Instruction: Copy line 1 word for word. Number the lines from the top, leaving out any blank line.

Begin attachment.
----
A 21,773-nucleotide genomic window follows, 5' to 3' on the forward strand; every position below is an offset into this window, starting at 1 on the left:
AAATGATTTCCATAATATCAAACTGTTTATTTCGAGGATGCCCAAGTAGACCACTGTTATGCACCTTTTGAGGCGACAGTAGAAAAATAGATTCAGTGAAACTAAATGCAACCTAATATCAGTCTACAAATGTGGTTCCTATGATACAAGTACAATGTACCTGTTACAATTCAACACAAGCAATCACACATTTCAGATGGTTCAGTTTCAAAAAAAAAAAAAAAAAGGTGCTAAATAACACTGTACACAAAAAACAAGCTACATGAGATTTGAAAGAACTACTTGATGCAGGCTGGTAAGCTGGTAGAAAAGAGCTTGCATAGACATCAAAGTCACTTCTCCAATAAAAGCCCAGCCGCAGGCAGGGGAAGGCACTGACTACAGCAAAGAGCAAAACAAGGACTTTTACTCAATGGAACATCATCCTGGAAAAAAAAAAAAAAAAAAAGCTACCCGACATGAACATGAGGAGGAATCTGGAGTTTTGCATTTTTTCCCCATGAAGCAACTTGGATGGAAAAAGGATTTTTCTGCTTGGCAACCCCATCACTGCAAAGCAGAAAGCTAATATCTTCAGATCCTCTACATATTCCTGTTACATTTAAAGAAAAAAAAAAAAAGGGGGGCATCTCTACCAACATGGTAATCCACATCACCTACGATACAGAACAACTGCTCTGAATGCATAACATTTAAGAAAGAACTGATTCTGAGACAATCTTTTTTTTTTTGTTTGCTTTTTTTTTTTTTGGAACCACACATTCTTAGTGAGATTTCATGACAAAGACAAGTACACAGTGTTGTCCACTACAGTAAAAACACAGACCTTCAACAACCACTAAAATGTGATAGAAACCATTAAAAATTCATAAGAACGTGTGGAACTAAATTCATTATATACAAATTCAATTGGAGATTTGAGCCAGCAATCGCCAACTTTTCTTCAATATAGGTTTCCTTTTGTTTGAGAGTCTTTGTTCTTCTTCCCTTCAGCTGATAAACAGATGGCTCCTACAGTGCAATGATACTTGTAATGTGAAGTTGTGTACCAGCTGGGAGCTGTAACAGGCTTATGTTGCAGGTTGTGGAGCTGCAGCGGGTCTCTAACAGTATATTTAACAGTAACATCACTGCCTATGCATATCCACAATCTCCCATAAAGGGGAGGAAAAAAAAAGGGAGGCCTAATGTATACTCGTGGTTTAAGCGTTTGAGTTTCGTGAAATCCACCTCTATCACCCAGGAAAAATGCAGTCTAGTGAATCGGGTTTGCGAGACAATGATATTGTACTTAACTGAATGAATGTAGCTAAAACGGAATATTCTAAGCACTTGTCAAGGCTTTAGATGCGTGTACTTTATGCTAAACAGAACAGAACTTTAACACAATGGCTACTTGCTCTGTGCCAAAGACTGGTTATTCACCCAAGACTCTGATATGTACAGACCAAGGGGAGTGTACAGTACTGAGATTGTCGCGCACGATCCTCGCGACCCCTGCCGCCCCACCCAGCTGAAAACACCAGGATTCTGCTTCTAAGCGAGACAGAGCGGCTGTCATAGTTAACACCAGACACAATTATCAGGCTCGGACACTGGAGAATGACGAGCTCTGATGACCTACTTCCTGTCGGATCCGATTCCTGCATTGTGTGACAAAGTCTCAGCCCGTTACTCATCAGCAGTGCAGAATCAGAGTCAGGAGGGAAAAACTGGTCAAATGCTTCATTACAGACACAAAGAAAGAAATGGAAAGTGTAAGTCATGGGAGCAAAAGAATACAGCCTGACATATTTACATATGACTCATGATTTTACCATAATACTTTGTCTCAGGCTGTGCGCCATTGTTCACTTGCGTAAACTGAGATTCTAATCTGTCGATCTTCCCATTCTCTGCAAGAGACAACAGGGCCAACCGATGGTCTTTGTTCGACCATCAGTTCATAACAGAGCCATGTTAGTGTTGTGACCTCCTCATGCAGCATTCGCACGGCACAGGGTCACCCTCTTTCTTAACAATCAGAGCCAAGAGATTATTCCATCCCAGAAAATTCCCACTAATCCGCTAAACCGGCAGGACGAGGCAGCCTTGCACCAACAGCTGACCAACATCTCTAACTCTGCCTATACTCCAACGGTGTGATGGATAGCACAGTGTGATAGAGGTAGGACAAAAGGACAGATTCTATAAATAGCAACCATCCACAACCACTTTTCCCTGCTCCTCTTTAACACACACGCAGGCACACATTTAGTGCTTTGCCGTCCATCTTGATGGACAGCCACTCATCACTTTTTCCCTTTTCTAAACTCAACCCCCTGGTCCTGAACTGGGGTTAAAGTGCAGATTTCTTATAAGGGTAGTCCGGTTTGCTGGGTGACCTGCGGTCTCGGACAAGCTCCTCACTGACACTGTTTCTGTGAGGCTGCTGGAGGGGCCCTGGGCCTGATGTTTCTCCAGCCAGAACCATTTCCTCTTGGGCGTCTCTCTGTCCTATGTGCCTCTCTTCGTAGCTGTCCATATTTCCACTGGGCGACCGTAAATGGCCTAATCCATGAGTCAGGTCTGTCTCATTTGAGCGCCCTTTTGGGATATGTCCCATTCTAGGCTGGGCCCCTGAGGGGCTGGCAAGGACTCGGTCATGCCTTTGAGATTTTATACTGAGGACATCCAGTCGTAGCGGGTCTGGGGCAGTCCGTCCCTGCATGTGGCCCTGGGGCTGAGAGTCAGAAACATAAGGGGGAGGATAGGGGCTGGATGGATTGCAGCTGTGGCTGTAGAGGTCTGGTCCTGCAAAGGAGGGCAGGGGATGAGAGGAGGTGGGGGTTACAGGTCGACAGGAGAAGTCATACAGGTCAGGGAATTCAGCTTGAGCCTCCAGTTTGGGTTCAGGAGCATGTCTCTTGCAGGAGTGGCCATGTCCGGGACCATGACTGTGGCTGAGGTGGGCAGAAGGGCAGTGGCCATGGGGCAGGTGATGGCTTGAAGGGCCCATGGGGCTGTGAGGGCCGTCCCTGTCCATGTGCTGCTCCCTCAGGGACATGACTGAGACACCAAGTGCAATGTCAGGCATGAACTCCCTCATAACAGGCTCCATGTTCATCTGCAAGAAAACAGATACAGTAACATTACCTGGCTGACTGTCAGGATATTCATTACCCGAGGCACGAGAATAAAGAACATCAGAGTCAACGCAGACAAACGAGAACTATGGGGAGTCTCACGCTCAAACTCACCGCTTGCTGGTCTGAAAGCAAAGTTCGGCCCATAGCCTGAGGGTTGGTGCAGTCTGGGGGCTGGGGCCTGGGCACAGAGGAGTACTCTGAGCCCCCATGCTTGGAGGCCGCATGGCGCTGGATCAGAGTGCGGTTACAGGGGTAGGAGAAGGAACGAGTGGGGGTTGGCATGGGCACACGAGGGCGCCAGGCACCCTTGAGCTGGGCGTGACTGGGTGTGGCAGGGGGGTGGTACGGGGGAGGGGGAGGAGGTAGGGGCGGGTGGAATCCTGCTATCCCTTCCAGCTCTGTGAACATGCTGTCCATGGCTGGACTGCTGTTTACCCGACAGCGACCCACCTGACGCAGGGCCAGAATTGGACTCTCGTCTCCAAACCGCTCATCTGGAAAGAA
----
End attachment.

A 21,773-nucleotide genomic window follows, 5' to 3' on the forward strand; every position below is an offset into this window, starting at 1 on the left: